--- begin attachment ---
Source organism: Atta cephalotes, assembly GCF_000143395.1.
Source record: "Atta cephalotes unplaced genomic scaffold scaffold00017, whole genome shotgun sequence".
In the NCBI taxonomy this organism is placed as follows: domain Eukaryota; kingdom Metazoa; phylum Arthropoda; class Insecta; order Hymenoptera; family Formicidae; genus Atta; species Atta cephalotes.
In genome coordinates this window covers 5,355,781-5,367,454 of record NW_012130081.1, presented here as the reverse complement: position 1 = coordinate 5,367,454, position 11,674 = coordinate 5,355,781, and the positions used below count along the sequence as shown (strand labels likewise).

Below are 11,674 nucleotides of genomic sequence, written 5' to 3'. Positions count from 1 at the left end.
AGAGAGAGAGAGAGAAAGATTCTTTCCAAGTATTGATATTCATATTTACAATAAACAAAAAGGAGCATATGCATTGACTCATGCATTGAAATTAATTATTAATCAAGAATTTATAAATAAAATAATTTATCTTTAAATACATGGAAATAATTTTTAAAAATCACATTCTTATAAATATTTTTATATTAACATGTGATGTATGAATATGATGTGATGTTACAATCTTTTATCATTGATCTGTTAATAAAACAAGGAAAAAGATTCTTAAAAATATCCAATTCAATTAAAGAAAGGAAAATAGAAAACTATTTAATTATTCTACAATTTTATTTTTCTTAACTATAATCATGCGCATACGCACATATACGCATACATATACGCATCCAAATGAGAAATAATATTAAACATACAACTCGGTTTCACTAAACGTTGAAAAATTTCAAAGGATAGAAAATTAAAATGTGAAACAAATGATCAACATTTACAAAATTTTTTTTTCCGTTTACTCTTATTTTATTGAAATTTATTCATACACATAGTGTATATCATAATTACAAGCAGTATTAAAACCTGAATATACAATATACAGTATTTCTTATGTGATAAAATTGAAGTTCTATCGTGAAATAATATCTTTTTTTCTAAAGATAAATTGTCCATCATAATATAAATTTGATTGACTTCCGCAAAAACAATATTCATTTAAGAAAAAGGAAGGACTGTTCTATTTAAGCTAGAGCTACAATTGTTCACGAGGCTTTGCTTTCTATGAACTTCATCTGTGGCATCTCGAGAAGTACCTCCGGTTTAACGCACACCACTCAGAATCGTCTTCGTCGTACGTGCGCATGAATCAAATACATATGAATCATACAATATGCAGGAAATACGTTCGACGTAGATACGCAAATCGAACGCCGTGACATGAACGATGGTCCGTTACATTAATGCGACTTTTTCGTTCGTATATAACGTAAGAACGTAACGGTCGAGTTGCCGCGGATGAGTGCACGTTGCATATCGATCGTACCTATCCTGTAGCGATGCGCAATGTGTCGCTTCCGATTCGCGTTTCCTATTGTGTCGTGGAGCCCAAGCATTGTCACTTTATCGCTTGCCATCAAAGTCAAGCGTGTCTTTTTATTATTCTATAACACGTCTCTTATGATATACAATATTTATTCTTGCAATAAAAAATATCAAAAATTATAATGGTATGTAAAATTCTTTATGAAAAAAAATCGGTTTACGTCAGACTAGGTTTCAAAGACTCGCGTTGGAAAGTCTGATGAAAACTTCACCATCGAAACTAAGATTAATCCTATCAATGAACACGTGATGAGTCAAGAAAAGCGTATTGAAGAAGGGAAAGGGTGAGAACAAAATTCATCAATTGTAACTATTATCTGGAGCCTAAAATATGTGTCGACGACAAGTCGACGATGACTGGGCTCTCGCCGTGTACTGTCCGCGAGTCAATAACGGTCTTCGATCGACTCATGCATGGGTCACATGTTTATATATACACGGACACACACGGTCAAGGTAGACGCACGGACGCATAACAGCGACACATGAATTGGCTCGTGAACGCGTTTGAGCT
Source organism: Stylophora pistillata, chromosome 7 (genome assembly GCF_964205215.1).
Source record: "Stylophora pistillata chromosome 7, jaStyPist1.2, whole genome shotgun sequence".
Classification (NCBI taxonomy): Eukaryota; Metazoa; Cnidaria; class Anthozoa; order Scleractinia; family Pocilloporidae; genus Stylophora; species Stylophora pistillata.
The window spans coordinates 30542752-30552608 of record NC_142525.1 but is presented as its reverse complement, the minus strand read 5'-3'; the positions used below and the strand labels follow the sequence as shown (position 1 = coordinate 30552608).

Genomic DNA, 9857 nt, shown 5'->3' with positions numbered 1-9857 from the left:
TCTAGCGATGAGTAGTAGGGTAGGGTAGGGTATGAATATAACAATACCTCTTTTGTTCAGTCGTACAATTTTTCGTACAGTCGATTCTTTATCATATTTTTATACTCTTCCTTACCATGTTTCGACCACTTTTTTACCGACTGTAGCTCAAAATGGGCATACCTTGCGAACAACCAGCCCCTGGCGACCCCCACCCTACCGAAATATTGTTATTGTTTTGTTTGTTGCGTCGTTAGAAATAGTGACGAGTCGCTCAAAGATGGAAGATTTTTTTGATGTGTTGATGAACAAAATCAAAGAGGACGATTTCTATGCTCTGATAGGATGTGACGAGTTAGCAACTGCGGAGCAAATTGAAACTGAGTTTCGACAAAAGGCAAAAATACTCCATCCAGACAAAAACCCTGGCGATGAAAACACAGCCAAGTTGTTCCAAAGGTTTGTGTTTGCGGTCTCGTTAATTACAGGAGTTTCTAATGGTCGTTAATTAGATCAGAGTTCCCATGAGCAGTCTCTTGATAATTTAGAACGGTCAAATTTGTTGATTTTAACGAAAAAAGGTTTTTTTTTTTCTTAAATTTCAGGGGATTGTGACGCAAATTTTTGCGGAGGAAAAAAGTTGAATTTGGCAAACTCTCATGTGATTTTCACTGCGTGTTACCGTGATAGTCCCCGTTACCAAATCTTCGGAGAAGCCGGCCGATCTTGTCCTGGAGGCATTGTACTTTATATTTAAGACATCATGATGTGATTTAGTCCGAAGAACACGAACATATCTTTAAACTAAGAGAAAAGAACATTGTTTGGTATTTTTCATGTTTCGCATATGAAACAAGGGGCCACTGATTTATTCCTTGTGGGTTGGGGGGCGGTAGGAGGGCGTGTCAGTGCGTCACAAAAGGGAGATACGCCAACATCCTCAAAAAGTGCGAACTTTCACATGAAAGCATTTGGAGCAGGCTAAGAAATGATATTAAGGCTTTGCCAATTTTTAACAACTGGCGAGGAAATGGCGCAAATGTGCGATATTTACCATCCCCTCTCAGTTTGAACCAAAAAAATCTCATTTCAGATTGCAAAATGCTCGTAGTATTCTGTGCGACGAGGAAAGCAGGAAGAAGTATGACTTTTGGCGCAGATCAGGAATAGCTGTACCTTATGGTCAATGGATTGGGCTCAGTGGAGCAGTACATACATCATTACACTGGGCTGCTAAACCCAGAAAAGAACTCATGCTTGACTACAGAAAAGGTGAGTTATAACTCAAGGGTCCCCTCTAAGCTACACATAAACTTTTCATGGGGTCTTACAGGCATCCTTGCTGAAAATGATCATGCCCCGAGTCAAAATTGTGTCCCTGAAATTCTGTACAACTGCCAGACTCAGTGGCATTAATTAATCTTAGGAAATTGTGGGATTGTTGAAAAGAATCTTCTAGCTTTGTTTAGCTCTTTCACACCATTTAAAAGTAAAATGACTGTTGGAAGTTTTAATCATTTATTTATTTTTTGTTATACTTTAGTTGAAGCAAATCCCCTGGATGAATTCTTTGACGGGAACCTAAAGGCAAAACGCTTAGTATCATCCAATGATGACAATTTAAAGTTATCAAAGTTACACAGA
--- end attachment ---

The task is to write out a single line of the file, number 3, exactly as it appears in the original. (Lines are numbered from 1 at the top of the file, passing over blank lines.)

In the NCBI taxonomy this organism is placed as follows: domain Eukaryota; kingdom Metazoa; phylum Arthropoda; class Insecta; order Hymenoptera; family Formicidae; genus Atta; species Atta cephalotes.